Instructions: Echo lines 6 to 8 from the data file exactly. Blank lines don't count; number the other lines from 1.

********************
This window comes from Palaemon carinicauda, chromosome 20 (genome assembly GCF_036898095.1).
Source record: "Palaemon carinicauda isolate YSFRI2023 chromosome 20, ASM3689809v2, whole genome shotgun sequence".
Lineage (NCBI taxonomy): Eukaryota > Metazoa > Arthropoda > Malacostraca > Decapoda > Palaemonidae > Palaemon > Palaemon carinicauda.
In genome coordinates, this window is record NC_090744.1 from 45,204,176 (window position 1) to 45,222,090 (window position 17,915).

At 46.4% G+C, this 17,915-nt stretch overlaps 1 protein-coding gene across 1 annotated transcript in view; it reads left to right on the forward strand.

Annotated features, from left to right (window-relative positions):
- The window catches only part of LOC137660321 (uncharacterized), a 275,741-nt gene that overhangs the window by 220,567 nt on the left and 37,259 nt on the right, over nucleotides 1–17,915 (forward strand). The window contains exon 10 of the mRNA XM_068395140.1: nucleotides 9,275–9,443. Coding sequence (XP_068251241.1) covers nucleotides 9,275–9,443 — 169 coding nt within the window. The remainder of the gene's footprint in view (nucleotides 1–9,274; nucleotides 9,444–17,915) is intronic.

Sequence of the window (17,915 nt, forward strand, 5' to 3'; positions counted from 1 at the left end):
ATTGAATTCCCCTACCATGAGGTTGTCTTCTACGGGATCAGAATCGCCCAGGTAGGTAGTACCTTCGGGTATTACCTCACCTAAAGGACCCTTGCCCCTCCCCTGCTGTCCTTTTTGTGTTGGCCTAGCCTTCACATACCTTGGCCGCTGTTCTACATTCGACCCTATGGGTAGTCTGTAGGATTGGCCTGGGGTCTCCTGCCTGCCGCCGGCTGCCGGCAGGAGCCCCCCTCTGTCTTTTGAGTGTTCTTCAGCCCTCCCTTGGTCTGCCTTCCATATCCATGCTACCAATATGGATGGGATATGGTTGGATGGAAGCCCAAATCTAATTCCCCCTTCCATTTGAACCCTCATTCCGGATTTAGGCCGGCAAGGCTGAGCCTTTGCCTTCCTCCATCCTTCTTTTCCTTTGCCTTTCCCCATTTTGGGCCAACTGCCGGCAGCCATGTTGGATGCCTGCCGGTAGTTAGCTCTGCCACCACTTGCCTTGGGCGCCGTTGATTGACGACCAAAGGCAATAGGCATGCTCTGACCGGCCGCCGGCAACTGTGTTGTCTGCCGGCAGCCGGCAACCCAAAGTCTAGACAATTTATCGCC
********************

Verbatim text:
Annotated features, from left to right (window-relative positions):
- The window catches only part of LOC137660321 (uncharacterized), a 275,741-nt gene that overhangs the window by 220,567 nt on the left and 37,259 nt on the right, over nucleotides 1–17,915 (forward strand). The window contains exon 10 of the mRNA XM_068395140.1: nucleotides 9,275–9,443. Coding sequence (XP_068251241.1) covers nucleotides 9,275–9,443 — 169 coding nt within the window. The remainder of the gene's footprint in view (nucleotides 1–9,274; nucleotides 9,444–17,915) is intronic.

Sequence of the window (17,915 nt, forward strand, 5' to 3'; positions counted from 1 at the left end):